By Jeff Vedders
We’d like to introduce you to Business.com, Inc. (www.business.com). Business.com is a web-based directory of businesses organized by industry. This is a good web site to visit when looking for companies within a particular industry. For example, by clicking on the Aerospace & Defense link, you will be able to find major companies within the industry. Not a big deal, but still a quick and easy search to find major companies.
What we find more useful is say you’re looking for information on research and development in the aerospace industry. This site will not only list companies involved in research and development, but the site will also list research institutes; the research institutes usually provide valuable information about the industry.
Business.com is also a useful site to use when looking for companies within a relatively new and/or unusual industry. Type “bioinformatics” into their search engine and you will find companies involved in this industry. You will also find publications and web site about the industry.
Capacity utilization is one of the key measures for determining the need for companies to add new capacity. One of the more useful websites for economic development is www.economy.com. This site offers an abundance of economic indictors and reports for pay but also includes a section called “free lunch” at www.economy.com/freelunch that provides a very useful time series of graphs, tables and charts of capacity utilization by type of industry.
The manufacturing sector in general is operating at approximately 73% of capacity. This level has been declining since mid-1999 and continues to do so. However, on a positive note, the stock market, encouraged by rumors of an improving economy, has responded positively. It will take a few months before the impact will be felt in the capacity utilization that will drive new and expanded facilities requirements. In the meantime, a review of your target industries’ capacity utilization may give you insight into when to increase your marketing efforts.
By Pete Julius
In order to successfully attract businesses to rural communities, it is imperative to understand which industries gravitate to less populated areas. For most communities, it is extremely challenging to attract businesses. For rural communities which do not typically have the limelight or the resources that larger communities possess, this challenge is even greater. By understanding which industries gravitate to rural communities, that challenge can be overcome.
The table below displays the top five most active industries in non-metropolitan areas during 2001. Transportation equipment manufacturing is the most active industry by a wide margin. Of the top five, the transportation equipment manufacturing industry also averages the most in investments and the number of employees, which is very valuable information for rural communities targeting industries that produce the most jobs.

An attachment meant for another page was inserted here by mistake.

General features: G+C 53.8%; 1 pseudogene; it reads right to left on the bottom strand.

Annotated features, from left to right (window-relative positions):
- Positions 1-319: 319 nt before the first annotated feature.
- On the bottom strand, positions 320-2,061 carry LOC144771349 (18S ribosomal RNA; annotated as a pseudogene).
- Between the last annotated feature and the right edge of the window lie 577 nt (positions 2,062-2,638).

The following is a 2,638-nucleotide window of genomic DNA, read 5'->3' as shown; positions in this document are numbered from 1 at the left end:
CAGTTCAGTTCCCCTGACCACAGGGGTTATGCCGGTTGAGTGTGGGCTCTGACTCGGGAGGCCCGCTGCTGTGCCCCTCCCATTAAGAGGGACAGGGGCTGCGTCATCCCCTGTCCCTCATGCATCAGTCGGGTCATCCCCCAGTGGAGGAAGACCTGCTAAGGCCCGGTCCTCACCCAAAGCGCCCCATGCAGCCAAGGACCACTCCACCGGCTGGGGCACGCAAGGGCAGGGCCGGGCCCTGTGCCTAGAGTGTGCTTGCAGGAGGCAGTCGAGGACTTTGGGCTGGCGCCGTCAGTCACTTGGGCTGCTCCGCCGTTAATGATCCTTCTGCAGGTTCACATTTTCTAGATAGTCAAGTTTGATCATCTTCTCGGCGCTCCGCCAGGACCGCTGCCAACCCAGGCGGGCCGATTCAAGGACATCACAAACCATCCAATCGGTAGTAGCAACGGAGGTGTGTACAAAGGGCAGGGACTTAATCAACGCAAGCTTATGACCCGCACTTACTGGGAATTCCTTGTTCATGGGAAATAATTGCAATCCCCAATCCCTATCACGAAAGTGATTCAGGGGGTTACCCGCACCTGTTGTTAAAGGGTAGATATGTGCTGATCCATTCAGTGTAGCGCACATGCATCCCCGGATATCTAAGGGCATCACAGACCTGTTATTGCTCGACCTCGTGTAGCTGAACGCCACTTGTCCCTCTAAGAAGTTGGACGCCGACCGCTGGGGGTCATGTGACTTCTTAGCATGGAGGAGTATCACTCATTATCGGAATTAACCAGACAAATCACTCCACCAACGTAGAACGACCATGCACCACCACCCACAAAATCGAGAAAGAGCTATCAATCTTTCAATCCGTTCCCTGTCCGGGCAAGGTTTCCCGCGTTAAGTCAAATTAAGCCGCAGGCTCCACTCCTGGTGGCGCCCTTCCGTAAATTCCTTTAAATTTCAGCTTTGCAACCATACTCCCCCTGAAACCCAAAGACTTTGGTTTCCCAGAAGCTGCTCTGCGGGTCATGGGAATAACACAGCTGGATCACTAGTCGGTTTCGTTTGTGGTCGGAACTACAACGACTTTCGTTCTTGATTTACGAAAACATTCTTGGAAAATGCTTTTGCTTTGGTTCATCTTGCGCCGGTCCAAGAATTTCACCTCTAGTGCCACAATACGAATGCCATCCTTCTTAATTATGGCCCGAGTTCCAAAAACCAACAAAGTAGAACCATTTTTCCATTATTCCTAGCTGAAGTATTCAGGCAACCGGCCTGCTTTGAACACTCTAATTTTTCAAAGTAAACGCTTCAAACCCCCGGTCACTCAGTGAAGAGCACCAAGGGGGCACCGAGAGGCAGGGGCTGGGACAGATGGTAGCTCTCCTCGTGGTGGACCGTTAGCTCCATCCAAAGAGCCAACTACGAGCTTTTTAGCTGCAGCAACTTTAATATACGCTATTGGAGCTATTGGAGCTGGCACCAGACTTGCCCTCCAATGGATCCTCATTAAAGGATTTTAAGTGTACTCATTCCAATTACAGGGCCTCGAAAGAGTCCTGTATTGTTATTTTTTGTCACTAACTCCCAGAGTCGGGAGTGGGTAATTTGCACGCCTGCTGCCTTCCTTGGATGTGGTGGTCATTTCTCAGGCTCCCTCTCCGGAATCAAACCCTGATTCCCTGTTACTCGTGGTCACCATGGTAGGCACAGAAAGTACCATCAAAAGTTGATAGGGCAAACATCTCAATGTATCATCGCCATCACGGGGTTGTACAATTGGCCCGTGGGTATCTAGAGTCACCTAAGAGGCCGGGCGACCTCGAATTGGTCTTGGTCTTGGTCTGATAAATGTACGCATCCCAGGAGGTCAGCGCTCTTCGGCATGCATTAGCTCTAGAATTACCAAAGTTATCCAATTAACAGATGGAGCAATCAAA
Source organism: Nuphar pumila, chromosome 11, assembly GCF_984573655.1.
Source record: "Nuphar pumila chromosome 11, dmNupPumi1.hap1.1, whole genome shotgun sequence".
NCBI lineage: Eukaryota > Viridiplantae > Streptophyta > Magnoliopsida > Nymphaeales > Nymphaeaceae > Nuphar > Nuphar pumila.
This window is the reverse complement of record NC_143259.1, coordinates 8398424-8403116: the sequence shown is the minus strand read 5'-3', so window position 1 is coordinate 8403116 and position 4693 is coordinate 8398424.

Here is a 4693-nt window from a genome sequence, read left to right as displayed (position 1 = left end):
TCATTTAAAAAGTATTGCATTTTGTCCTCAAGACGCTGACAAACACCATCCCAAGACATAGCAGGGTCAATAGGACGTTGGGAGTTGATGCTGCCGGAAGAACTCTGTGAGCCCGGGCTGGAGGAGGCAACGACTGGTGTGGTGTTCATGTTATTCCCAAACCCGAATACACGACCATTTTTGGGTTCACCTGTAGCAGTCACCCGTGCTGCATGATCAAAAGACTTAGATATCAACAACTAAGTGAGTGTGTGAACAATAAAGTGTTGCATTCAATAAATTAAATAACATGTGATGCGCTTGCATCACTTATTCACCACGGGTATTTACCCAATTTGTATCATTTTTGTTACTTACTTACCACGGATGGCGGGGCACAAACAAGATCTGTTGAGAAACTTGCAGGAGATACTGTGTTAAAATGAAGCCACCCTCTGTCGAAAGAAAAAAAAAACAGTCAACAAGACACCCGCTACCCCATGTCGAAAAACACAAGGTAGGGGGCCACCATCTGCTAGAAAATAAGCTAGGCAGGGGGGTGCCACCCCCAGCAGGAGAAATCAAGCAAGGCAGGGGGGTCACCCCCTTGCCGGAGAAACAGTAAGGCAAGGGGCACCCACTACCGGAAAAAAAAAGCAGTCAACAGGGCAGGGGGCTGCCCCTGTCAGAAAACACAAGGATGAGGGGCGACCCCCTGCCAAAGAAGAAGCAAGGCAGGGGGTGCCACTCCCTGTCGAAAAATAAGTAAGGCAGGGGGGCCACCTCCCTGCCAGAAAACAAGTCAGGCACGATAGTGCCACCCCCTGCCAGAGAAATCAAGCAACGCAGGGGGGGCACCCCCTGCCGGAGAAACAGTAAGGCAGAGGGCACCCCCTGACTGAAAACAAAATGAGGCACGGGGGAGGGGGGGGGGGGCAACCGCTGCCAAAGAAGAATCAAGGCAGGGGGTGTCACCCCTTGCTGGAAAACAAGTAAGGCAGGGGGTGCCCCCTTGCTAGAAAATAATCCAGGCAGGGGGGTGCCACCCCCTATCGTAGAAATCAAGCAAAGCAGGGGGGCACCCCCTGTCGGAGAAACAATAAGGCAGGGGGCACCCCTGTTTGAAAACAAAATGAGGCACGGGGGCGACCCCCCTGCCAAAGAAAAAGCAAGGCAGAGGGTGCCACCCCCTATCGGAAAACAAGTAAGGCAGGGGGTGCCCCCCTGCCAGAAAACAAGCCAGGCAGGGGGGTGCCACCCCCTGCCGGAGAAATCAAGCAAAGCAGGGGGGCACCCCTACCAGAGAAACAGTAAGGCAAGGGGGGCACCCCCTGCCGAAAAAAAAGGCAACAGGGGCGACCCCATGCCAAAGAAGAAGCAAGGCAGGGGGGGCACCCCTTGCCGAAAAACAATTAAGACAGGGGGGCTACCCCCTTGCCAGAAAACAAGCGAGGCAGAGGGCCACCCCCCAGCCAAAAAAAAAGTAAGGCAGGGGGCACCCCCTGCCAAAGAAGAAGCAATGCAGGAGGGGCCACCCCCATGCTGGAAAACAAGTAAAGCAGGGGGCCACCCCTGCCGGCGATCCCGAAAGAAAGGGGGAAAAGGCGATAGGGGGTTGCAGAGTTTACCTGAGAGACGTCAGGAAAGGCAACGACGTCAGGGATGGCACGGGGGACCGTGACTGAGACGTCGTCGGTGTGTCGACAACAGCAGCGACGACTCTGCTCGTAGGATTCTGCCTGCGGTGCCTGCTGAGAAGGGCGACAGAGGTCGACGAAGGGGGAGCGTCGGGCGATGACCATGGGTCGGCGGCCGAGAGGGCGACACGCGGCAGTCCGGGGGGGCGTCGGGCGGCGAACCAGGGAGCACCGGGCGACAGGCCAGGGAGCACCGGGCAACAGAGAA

|Number of Companies||NAICS Codes||NAICS Code Description||Average Investment ($millions)||Average Employees||Average Square Footage (Thousands)|
|67||336||Transportation Equipment Mfg.||991.3||5701||2303|
|39||23311||Land Subdivision & Development||140.6||20||2692|
|34||336399||Misc. Motor Vehicle Parts Mfg.||218||966||505|
|30||326199||Miscellaneous Plastics Product Mfg.||161.3||909||485|
Source: Conway Data Scoreboard
By Leigh Howe
“There’s plenty of room at the bottom” – physicist Richard Feynman, 1959. The beginnings of nanotechnology occurred as early as 1959 but wouldn’t become an accepted scientific pursuit until the 1980’s. Nanotechnology is the art of manipulating matter at the atomic scale to create new technologies – in effect, the ability to build things from the atom up. It crosses many disciplines including physics, chemistry, biology, and even computer sciences.
Small players. Today, nanotechnology has evolved from a strictly academic pursuit and has drawn much interest from large corporations, such as Hewlett-Packard and IBM. In 2000, the federal government launched its National Nanotechnology Initiative, which will provide almost $520 million in funding this year. Along with a surge in nanotech patent filing in the last two years, more than thirty universities in the United States have announced plans for nanotech research centers. Cientifica’s “Nanotechnology Opportunity Report” says the 470 nanotechnology companies are evenly distributed throughout North America, Asia, and Europe. However, Japan, Germany, and the United States are taking the lead according to the report.
Hot air vs. hot technology. Nanotechnology seems to be part science fiction and part potential business blockbuster. Already, research points to revolutionary advances in materials, pharmaceuticals, computing, and information technology. The potential seems unending and articles mention of using nanotech to provide clean water, reduce toxic emissions, cure disease, and prevent aging. More realistic first applications of nanotech include: nanocomposites – making everyday objects lighter and stronger with applications in aerospace and automotive industries; nanotubes – leading to better, cheaper versions of computer processors, memory, and displays; buckyballs – 60 carbon atoms that form a sphere and could be conductors, semiconductors, or drug-carrying capsules; and a commercial fuel.
What and when. Samsung has plans to have a carbon-nanotube-based flat-panel display commercially available as early as December 2003. Some 20 companies are ramping up for mass productions of buckyballs. A commercial fuel based on nanotechnology could be available in two to three years. Major impacts on the aerospace industry through nanotechnology are forecasted for 3 to 7 years out. Nanotechnology will have a deep effect across a number of different industries, but many more-advanced applications will be 10 to 15 years before realization.